Christopher Hook did not deny having used the language quoted in the document below, but said it he was only using it “‘for effect,’ similar to bluster or ‘puffery,'” and that he did not intend for opposing counsel to actually consider the comments to be personal insults. He did recognize, he said, that “perhaps some of the language ‘crossed the line’ of civility,”  and that he “may have used some inappropriate language” in a moment of frustration and anger. Was the language inappropriate? Perhaps. Decide for yourself, if you wish, though you have been warned that some of the following comments may, just possibly, have “crossed the line” in terms of “civility”:   Yikes! Sorry, maybe I should have clarified that I was being sarcastic just now. In his opposition (see also his declaration), Hook argued that Allstate’s motion was “a desperate and improper…
IOW, LLC v. Breus, 2019 WL 6603948, No. CV18-1649-PHX-DGC (D. Ariz. Dec. 2, 2019)The court quite properly grants a motion for reconsideration of part of its earlier opinion, correctly applying Rogers v. Grimaldi/Empire to protect the title of a nonfiction work.  Breus is a clinical psychologist, board certified in clinical psychology and sleep disorders, who studies how his patients’ chronobiologies effect their treatment, and has written extensively about chronobiology and circadian rhythms. IOW claims rights in various “WHEN”-related marks; the issue here is Dr. Breus’s third book, The Power of When; IOW claimed rights in that phrase.Under Rogers, courts “apply the [Lanham] Act to an expressive work only if the defendant’s use of the mark (1) is not artistically relevant to the work or (2) explicitly misleads consumers as to the source or the content of the work.”  IOW argued that The Power of When “is a non-fiction,…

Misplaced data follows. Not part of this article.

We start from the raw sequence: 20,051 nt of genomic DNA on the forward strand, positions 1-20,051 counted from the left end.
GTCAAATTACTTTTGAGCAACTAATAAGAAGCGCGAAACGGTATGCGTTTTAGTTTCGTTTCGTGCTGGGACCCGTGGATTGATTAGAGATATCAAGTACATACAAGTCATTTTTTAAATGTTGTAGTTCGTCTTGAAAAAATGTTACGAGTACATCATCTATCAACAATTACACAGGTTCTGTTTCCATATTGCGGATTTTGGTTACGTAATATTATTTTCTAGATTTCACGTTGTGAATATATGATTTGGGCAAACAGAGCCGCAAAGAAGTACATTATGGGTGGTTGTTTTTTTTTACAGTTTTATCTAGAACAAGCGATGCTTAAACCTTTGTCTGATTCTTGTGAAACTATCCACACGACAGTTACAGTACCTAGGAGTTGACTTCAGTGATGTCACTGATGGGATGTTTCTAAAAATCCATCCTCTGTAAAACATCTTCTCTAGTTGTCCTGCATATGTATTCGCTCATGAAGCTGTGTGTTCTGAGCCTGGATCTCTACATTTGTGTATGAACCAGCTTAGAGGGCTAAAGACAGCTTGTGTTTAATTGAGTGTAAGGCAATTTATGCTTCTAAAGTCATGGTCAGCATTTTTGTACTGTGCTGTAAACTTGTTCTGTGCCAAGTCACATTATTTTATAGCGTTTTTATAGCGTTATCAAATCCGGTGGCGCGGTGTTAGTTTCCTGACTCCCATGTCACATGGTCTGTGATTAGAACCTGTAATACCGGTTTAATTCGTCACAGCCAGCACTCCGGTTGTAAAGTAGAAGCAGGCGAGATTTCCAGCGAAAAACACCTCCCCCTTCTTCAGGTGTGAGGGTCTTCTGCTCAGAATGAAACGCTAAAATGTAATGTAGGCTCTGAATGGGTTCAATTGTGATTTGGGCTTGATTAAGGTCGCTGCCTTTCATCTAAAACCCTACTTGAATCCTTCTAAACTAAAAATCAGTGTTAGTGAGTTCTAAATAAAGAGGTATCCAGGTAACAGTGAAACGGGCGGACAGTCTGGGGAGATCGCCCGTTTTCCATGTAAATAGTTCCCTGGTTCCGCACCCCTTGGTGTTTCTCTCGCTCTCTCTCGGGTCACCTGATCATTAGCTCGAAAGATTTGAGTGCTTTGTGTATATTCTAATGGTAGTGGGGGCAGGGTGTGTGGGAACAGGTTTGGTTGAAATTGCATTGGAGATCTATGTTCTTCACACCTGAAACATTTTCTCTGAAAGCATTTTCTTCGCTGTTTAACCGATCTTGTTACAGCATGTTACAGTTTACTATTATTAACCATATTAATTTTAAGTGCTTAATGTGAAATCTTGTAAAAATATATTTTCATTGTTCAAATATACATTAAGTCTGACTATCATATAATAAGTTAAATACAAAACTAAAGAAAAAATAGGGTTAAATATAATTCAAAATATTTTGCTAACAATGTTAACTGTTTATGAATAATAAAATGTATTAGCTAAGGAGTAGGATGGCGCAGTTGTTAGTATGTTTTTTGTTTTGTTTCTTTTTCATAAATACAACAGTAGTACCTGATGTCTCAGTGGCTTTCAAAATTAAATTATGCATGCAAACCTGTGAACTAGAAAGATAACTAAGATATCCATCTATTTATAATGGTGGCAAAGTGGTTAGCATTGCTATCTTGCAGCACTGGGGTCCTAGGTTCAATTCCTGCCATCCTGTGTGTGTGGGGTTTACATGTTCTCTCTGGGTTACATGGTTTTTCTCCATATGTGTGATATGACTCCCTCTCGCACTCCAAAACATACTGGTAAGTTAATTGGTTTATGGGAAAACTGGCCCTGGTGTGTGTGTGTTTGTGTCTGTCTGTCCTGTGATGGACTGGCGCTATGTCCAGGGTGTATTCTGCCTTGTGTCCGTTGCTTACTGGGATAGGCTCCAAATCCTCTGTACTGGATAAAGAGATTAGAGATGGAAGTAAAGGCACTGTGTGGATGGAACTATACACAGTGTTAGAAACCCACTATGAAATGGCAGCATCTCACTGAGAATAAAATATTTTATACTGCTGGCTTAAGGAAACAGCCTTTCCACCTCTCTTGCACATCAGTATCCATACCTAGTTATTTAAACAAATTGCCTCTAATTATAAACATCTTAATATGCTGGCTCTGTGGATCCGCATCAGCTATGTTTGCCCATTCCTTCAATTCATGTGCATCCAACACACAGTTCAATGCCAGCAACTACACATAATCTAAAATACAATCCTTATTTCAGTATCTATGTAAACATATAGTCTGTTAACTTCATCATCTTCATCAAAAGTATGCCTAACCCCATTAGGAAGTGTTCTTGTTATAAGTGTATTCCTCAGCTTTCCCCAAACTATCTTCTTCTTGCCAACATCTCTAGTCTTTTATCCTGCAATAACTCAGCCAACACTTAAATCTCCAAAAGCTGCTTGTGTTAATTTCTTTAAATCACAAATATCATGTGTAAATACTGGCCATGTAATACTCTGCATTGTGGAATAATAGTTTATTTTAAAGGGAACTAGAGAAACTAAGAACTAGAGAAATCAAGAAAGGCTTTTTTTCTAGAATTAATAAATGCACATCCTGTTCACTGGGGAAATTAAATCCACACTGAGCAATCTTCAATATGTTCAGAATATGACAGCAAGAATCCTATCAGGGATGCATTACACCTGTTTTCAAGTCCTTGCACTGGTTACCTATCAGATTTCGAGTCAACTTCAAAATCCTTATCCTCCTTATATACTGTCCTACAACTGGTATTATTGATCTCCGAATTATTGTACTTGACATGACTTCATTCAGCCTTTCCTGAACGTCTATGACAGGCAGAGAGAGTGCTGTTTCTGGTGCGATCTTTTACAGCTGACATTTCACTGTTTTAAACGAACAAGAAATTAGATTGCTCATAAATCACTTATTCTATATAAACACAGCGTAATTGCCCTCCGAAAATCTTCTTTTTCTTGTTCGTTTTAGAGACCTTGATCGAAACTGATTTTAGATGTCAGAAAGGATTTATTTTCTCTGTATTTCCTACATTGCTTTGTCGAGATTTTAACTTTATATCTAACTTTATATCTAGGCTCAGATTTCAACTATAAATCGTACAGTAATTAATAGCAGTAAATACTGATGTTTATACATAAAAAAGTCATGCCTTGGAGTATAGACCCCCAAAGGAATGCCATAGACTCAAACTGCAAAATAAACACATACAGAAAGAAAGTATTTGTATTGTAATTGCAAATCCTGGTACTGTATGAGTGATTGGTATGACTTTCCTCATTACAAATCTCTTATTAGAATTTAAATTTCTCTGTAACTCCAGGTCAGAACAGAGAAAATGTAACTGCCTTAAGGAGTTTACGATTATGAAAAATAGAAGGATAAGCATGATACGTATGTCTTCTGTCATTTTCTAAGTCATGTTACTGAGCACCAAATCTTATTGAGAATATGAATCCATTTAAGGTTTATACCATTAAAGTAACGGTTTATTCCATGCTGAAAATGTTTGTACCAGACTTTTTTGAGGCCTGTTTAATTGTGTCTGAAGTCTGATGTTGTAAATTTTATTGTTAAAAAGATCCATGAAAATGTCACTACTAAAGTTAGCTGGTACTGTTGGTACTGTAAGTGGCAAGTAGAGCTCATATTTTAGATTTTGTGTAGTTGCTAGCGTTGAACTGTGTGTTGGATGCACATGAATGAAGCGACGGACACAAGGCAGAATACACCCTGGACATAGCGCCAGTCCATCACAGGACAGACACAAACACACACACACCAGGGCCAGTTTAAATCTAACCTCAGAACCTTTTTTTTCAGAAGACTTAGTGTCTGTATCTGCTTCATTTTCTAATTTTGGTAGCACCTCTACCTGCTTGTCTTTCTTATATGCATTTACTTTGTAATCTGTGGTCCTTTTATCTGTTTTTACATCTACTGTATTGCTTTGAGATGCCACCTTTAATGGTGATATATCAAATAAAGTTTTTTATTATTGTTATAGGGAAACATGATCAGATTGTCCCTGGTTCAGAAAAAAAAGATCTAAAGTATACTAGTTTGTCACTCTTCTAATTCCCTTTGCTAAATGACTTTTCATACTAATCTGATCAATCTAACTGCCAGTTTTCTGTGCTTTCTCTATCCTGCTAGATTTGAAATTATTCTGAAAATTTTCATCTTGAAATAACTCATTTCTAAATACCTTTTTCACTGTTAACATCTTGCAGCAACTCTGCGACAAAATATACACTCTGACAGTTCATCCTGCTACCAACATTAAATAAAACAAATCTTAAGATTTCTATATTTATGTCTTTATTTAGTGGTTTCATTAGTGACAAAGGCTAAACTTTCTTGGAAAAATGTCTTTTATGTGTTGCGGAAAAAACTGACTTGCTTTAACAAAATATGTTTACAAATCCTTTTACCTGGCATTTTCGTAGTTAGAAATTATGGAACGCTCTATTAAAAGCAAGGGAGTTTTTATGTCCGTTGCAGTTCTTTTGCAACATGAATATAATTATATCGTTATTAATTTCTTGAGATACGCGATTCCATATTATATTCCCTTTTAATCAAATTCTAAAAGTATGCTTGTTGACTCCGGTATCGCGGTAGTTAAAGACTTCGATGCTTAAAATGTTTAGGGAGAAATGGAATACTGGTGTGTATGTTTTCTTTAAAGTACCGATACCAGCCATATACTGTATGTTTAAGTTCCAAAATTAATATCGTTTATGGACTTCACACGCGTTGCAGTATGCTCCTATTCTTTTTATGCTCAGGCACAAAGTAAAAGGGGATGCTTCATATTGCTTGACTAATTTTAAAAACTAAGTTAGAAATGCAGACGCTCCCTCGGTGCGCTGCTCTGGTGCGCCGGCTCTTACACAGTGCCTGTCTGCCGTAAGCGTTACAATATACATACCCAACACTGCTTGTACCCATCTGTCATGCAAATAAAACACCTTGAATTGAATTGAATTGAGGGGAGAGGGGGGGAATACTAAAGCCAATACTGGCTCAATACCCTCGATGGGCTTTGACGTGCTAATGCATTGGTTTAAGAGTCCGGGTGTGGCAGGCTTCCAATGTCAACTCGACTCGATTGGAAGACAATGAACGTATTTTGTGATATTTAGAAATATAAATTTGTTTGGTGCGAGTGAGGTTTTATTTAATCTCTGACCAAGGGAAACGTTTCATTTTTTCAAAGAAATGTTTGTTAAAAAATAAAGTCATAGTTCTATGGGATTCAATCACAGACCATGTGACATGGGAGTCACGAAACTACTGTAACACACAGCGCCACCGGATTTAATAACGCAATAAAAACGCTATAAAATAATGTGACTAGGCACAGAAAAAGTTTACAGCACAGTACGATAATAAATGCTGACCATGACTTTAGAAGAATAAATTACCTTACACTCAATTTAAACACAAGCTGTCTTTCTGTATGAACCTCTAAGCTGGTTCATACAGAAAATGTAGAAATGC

“Supreme Court Lets Kentucky Abortion Ultrasound Law Take Effect; The law requires doctors to show and describe ultrasounds to women seeking abortions; Challengers said it violated the First Amendment”: Adam Liptak of The New York Times has this report. Robert Barnes of The Washington Post reports that “Supreme Court won’t review abortion law challenged by doctors who say it violates their right to free speech.” Alex Swoyer of The Washington Times reports that “Supreme Court rejects challenge to Kentucky’s abortion ultrasound law.” Chris Kenning of The Louisville Courier Journal reports that “Supreme Court leaves Kentucky abortion ultrasound law in place.” Mark Sherman of The Associated Press reports that “Supreme Court leaves Kentucky’s ultrasound law in place.” Lawrence Hurley of Reuters reports that “U.S. Supreme Court leaves in place Kentucky abortion restriction.” Ariane de Vogue of…